I beat that game only once and it was a big letdown. Mostly I explored and discovered better group compositions. I was about 10 years old. The computer was financed by strictly saving every dime I got for three years.

This is nostalgia. When I think about that game today it boggles my mind what has been so fascinating. Sure, it was a RPG, even a mildly successful one for its time. But what you mostly did was travel and fight. Most fights were the same. The dungeons were mostly the same. Without internet, however, I would sporadically find new content. A new dungeon, a new travel route, a new weapon.

In some way this is similar to my first MMORPG experience; although this was already much less intense. My first MMORPG was (unfortunately) World of Warcraft. I mostly explored in classic WoW. In TBC I organized and min/maxed and then .. well it was over.

I still play World of Warcraft today, but just for the gameplay and the guild; in contrast to the first few years it, indeed, feels like a waste of time. Now, depending on your point of view everything is a waste of time, so I don’t easily give in to such arguments. But there is a difference between things that are a waste of time and things that feel like it, too.

Now, the transition from beginner to expert is inevitable, especially for a grown up. We are just too smart and experienced to be fascinated by content other grown-ups created. But it is still possible. I started to play WoW at the age of 24 and was fascinated!

Oh! And I was not that much fascinated by the massive multiplayer stuff! That mostly interfered with my immersion! I was fascinated by the huge world, the auction house, the variety of things, the lore, the character building and, of course, the refined gameplay. Most of all the persistence of the world and of my character fascinated me. It created meaning. I loved the absence of quicksaving. This is nothing a single player game couldn't have delivered (even better?)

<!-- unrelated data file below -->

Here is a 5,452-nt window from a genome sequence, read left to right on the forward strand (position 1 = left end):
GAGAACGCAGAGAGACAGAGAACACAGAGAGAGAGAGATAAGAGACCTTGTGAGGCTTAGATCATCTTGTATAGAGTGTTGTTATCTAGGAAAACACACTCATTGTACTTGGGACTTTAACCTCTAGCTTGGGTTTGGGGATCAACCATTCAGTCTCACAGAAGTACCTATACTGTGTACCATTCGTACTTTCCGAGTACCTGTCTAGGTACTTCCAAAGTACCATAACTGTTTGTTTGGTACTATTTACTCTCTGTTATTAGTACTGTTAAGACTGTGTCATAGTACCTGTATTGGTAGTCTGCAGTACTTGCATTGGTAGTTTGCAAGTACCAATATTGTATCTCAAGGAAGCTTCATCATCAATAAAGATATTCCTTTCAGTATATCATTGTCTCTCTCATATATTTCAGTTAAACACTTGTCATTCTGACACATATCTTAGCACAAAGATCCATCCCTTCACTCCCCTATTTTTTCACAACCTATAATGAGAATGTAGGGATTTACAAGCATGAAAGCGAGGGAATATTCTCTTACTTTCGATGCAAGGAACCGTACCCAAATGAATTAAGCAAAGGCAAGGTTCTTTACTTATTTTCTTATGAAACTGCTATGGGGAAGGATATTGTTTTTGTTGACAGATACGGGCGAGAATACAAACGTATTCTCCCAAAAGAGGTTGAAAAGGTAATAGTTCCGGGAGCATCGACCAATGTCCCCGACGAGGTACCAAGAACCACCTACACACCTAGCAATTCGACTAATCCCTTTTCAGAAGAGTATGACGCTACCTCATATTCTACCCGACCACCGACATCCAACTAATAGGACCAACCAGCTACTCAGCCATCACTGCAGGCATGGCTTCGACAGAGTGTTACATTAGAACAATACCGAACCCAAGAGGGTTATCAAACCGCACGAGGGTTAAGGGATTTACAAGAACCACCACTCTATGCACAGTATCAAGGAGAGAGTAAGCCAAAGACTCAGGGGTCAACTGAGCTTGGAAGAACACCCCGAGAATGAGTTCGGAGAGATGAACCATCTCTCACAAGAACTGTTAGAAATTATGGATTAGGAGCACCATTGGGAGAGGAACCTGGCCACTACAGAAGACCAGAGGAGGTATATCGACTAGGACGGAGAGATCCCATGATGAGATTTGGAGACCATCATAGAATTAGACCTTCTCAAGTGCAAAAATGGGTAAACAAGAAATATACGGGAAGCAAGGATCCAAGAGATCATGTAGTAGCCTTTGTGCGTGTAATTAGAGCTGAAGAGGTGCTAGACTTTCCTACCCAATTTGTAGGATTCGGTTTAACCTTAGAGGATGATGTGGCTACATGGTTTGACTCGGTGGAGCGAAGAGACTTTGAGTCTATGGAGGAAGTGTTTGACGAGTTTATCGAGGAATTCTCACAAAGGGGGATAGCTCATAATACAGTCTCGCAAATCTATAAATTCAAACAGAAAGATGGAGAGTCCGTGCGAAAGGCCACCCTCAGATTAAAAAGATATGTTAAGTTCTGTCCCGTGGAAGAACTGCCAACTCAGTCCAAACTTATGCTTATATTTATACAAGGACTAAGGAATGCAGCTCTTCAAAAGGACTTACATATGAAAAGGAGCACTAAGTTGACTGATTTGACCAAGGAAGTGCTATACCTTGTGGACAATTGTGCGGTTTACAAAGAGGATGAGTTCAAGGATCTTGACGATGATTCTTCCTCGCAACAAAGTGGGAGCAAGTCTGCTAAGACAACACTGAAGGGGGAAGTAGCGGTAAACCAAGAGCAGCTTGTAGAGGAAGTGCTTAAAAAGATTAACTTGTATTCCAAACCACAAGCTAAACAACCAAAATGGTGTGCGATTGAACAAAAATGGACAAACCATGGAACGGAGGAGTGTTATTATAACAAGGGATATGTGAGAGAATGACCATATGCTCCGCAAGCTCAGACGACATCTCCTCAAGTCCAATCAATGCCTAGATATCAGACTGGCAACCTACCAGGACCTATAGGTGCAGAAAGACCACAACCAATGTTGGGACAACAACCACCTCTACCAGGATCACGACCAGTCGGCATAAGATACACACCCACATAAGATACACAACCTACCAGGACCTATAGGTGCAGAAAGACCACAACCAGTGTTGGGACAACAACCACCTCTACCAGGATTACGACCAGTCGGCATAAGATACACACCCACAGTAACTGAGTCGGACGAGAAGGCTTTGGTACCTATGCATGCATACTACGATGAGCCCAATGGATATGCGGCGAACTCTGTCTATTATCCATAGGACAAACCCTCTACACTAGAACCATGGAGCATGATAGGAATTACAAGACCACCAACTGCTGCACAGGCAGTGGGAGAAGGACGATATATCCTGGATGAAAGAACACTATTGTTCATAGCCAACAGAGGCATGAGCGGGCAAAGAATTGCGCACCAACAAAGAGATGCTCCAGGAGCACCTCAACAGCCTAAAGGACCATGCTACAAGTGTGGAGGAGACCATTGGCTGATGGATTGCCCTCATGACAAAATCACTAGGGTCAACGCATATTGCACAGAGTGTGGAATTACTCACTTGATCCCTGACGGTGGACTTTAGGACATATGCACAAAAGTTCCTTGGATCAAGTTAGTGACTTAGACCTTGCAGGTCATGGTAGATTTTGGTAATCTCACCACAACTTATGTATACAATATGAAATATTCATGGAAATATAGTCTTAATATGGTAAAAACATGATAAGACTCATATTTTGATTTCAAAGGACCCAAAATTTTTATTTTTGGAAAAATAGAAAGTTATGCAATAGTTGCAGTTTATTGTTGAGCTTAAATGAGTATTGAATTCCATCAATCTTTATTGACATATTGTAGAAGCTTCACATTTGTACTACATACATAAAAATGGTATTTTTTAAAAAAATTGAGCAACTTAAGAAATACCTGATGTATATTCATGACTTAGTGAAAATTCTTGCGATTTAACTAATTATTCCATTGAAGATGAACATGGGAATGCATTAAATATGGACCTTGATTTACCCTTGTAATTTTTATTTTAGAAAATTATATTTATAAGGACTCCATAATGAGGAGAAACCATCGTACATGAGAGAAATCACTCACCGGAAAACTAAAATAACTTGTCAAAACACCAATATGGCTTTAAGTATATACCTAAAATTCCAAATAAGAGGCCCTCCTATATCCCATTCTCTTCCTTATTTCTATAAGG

Later I started to like running dungeons and eventually raids with friends. The main reasons were even more aspects of the world, more variety of things, more lore and even more refined gameplay.

So Blizzard are not completely off the track when they sacrifice the "massive experience" in favour of the "gameplay experience". They just overshoot when they sacrifice the "world experience", too.
End of Interlude

What is an even bigger problem than being an adult is the internet. If you stand on the shoulders of giants it is really, really hard to surprise, let alone fascinate you. It is for all practical purposes impossible with games like Cataclysm.
In the beginning of WoW, when there was little internet presence, and I simply didn’t look for it, I was one of the few people on my server who actually tested and calculated the best dps speccs/equipment. There was no recount then – only the combat log. It was a lot of fun!

Cataclysm is a lot more complicated than classic WoW, but I never had to learn stuff on my own. I use an addon that tells me exactly what button I need to press next. On fights like in Blackwing Descent I cannot follow this addon completely, as I also need to interrupt specific 1.5s spells from bosses and save energy for that. That is not at all easy. But the difficulty lies in the execution alone. There is little exploration, learning, tactically or even strategic thinking involved.

When I was about 11 years old I got my hands on a solutions-book for said game. I read through it in an afternoon. It was great to finally read all this stuff that I had discovered for a year! Much to my surprise, there even was a lot of stuff I hadn’t discovered! After I had read that book I never touched the game again. I was spoiled. I had learnt it all reading a book in an afternoon. Now I knew it – all riddles were solved. I got what I wanted in a way that I couldn’t possibly have wanted.

The reason I write this long text are but a few questions: Do we have to accept that all future games focus on execution instead of learning?

Is the fact that we are smart adults with internet access and thrown into a competitive environment where we compare each other in facebook-style every minute of our life, the end of all mystery? The end of all tactics? The end of all exploration?

Shouldn’t the game companies try to create games (worlds) that resist the internet? Shouldn’t we finally have games again that are unpredictable in nature, but still persistent?

Monday, January 10, 2011

Been on vacation during christmas and new year and take a step back from blogging, as you might have noticed.

So just a wonderful link I just found: Demon Souls